Mathematics Stack Exchange is a question and answer site for people studying math at any level and professionals in related fields. Join them; it only takes a minute:

Sign up
Here's how it works:
  1. Anybody can ask a question
  2. Anybody can answer
  3. The best answers are voted up and rise to the top

It is possible to choose between three equally desirable outcomes by tossing a fair coin as follows:

Choose option 1 if the first head appears on an even toss

Choose option 2 if the first tail appears on an even toss

Choose option 3 if the first head and the first tail both appear on an odd toss

Note that option 1 and option 2 are mutually exclusive, because we must have a head or a tail on the first toss.

This works because the binary expansion $$\frac 13 =0.010101010101 \dots$$ has a $1$ in all the even places. Or equivalently because $$\frac 13=\frac 14+\frac1{16}+ \dots +\frac 1{4^n}+\dots$$

This is quite a simple procedure (though perhaps not as well known as it might be). I was pondering in the bath what might be the most convenient set of options if there were five or seven possibilities.

For example I can pick off two fifths using the binary expansion of $\frac 15$ with heads and tails, and use my procedure for thirds to do the remaining three fifths - so it is possible. But can one do fifths or sevenths without resort to this kind of recursive procedure?

share|cite|improve this question
Ah, my mistake. So, can't you just let your sequence of heads and tails correspond to a number written in base 2, and as soon as the number is forced to be between $k/5$ and $(k+1)/5$, select the $k$th option? – Gerry Myerson Feb 7 '14 at 10:05
Another alternative would be to flip the coin three times, once for each option. If the coin lands on heads, select that option for the next round, if it lands on tails, reject that option altogether. If all three land on tails, start that round over again. Continue until you have one option. – Jonathan Landrum Feb 7 '14 at 14:21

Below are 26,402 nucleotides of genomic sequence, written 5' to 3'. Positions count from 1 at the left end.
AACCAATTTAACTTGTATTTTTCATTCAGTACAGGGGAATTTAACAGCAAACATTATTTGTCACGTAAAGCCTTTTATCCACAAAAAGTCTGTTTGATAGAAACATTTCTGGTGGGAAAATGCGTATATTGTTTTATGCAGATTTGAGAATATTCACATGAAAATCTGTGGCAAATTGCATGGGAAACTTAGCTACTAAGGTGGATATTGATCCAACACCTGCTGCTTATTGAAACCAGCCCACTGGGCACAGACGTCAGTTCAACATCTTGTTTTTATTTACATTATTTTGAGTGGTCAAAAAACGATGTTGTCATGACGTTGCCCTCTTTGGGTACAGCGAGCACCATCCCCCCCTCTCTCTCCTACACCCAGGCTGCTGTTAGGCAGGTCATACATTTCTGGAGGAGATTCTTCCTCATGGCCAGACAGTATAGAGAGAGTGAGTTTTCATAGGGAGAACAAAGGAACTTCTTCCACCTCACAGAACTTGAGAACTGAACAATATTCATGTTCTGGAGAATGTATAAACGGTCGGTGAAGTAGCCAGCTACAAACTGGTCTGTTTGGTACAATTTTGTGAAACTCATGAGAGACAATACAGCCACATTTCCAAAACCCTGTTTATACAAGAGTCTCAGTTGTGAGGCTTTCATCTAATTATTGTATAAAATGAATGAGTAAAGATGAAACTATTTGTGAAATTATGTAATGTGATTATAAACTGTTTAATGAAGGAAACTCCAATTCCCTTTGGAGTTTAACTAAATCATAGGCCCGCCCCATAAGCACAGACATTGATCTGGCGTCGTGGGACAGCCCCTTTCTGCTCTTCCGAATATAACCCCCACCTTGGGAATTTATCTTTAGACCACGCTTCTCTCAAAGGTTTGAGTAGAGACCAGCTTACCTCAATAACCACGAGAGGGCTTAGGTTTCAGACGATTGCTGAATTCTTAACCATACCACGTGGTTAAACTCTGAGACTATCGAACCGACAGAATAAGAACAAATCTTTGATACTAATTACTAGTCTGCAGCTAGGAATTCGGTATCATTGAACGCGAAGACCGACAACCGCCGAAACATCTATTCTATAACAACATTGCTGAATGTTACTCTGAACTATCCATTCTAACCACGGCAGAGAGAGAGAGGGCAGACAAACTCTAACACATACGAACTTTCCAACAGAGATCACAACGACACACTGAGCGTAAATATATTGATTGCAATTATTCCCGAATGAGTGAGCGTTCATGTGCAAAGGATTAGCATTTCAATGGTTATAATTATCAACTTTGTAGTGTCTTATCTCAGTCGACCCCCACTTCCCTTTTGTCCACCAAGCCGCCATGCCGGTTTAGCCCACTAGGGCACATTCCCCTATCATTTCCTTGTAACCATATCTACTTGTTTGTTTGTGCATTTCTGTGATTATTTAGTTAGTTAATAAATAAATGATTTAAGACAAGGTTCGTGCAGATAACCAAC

@JonathanLandrum I like that idea - I'm now interested in the expected number of tosses to make a decision. Yours could be made more efficient by taking the odd one out if the three tosses are not the same, and tossing again if they are. More generally it would be possible to select from $n$ odd by using $n$ tosses to partition as heads and tails and choosing the odd set for the next round - or choose the smallest set and tie break equals by using heads. I think Gerry Myerson's suggestion is more efficient, though it requires a little more computation. – Mark Bennet Feb 7 '14 at 14:36
See also… – ShreevatsaR Feb 7 '14 at 15:12
It's worth noting that the "flip the coin once for each option" approach has a major advantage: it will work even if the coin is unfair, because each option has the same chance to be accepted or rejected at each round. It can be pretty inefficient, of course. – DSM Feb 7 '14 at 16:03
up vote 4 down vote accepted

Elevated from a comment, at request of OP:

To choose with equal probability among $q$ alternatives, interpret your sequence of heads and tails as a sequence of zeros and ones in the binary expansion of some number $x$ between zero and one; when you have enough of the binary expansion to be sure that $x$ lies between $(p-1)/q$ and $p/q$, choose the $p$th of the $q$ alternatives.

share|cite|improve this answer

I'll leave the details (coin=fair coin):

1) By tossing a coin $n$ times, you can simulate a uniform distribution on $\{1,2,3,\dots,2^n\}$ (by taking the binary representation of these numbers minus $1$ and associating $0$ to Tail and $1$ to Head).

2) If you have a uniform low on $\{1,\dots,N\}$, you can simulate a uniform law on $\{1,\dots,n\}$ for $n<N$ by the rejection sampling method (cf. wikipedia): you toss your coin until obtaining a number between $1$ and $n$. The probability the procedure will never stop is $0$.

It can take a while, for example, for a uniform law on $\{1,\dots,2^n+1\}$ for large $n$ but it will work. Maybe there is a simpler, or faster method. Actually, a computation shows that the average number of toss to obtain one result uniformly in $\{1,\dots,n\}$ is $\tfrac1n\lceil\log_2 n\rceil 2^{\lceil\log_2 n\rceil}$.

Even if rejection sampling is not the best method for this specific problem, it is an efficient tool and is, as far as I know, used in statistics software, so it is worth knowing it.

share|cite|improve this answer

Your Answer


By posting your answer, you agree to the privacy policy and terms of service.

Not the answer you're looking for? Browse other questions tagged or ask your own question.